Something I posted on my other blog explaining why I’m now headed to Zurich (and Ireland again) and why that’s really just perfect.
One of my two other blogs – which are sleeping through this journey – had cause to stir and assert its influence over my cycling route.
I’ve decided to take a different approach with this blog and see how it goes.
My posts have been overly detailed. Meanwhile over on Instagram I’ve been posting one photo from each day – the best photo, the one I like the most. The pressure of detailed posts – a pressure entirely of my own making for, as grateful as I am for my few readers, you are few and undemanding.
So I’m going to take a similar approach to the blog as I’ve taken with the photos – I’ll tell you the best story of the day, the most memorable thing, or the observation which has best stuck with me. Let’s see how this goes. Feedback is appreciated.
Tuesday 14 July 2015
I wake to a grey day in my expensive hotel room in Dorchester and slowly get myself ready for the road.
I have the best coffee since Sydney at Number 35 Coffee House and enjoy the warm conviviality of Toby (the owner/barista) and his regular customers. They ask about my trip and suggest I’m having a midlife crisis. I correct them. “This trip,” I say, “is the clarity after the crisis.”
Fortified, I pedal off for another English day of rolling hills, hedged roads, cute villages and slightly confused way-finding.
I am aiming for Shaftsbury. There are some big climbs and swift descents. Some smaller, quieter roads, as well as some with close-passing fast-moving traffic. The slightly scary moments go with the territory but I’m feeling good, strong. I’m enjoying the riding – finding real simple joy in it.
Pedaling through a cross-roads village something goes wrong with my front wheel. Luckily I am going slowly, around an easy bend with no traffic.
The bolt holding my right front pannier (bag) rack to the frame has broken off – the body in the hob, the head in the rack. It hangs loose. If this had happened on one of my earlier descents or with fast passing traffic I might have been in real trouble.
This is my first mechanical problem and it is real. I pull into a little park to assess the damages. I use a cable-tie and duct tape to secure the rack in place and strap that pannier onto the rear rack. That will have to do until I can find a bicycle shop.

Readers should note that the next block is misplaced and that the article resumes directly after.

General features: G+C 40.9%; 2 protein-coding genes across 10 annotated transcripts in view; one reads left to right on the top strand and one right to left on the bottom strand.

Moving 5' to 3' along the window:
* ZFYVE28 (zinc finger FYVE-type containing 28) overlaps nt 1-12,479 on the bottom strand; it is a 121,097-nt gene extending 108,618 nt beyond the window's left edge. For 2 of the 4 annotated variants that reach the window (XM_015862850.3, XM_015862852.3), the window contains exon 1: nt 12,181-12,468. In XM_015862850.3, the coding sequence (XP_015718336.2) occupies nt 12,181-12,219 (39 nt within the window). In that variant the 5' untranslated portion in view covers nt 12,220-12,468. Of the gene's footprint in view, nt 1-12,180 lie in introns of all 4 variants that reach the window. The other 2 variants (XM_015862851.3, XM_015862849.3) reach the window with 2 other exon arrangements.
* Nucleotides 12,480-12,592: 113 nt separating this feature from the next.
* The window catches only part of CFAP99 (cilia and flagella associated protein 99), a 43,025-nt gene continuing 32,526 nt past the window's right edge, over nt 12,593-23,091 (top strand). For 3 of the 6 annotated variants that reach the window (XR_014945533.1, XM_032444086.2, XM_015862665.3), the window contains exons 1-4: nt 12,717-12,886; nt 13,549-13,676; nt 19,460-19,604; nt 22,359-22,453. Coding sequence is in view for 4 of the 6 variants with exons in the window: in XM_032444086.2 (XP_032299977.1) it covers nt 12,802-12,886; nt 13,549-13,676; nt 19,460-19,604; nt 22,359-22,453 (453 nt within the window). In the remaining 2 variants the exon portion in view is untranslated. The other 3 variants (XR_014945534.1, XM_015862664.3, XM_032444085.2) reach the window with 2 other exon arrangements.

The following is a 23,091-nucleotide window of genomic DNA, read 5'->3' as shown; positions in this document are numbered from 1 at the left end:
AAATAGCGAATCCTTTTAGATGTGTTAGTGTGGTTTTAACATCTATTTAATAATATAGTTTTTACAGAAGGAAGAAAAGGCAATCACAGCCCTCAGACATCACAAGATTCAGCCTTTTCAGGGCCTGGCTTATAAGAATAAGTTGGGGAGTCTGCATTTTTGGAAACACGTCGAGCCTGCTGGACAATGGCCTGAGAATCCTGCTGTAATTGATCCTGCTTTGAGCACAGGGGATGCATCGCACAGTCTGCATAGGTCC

I still don’t data on my phone but looking at my map I see I’m a bit closer to Sherborne than I am to Shaftsbury and that Sherborne has a train station. Worse case scenario I get the train to Salisbury tomorrow and there is sure to be a bicycle shop there.
I crest a hill and roll into Sherborne a bit after 6 pm. It’s adorable – old stone buildings, a big church. I’m following my nose into the Town Centre hoping to find some sort of accommodation, hopefully cheaper than last night.
I come around a corner and … Riley’s Bicycles! And they are open!
Not only are they open but welcoming and only too happy to solve my problem.
Mike, the proprietor, sends me to the Bakehouse B & B when I ask for a suggestion.It’s just back at the junction and run by Malcolm, I’m told.
Malcolm responds to my knock – I’d never have spotted it as a B & B. Yes, he has a room – – £50 (still quite dear but a lot less than last night), ensuite with breakfast and WiFi.
Once I”m settled Malcolm directs me to the best fish and chip place and the best pub. “The rest are a bit corporate.”
The fish and chips are great – I eat in front of the abbey, the bells ding-donging away – seemingly for no reason though perhaps a service was beginning?
The pub was lively with locals – a good pick. There’s a poodle at the table next to me.
And, yes, there is a train that will take me to Salisbury tomorrow – unless I ride.
Wednesday 15 July 2015
I linger in Sherborne. I like it.
I eat the enormous breakfast offered up by the B&B: toast, eggs, bacon, sausage, tomato, mushrooms, orange juice and fruit.”There’s more if you like.”
I visit Mike and my bicycle – he’s replaced my awful bar-tape with a much sturdier looking option. My pedals were on their dying days – last night we’d settled on as close a pair to mine as he’d had in stock but overnight he realised the one’s he had on his own every-day bicycle would be better, so he’d installed those and will just charge £4 for them. She’s looking good and ready to roll.
I take the train to Salisbury – getting in trouble with the conductor for having not pre-booked my bicycle. I had no idea I was supposed to.
Salisbury reminds me of Baltimore. The narrow residential streets lined with rowhouses which cram the older portions of the centre of town are reminiscent of the back streets of Fells Point. I guess it’s all English architecture of a similar era.
I circle the cathedral and consider attending a concert beginning there shortly – Bach by Candlelight. But it’s piano. Had it been cello or organ I’d have sprung for it.
I’m camped at the YHA (Youth Hostels Association) and spend my evening there. I make dinner and enjoy a few beers. I chat with the bloke at reception for a while and then with some teachers from Germany who are accompanying a school group on a trip to England.
After a few expensive nights, it’s good to be back in my tent.
Thursday 16 July 2015
Just when England and her drivers and Australian-like roads are feeding a bit of home-sickness … and the Salisbury Plain – which reminded me strongly of home. Happenstance, kindness and fortuitousness will out again.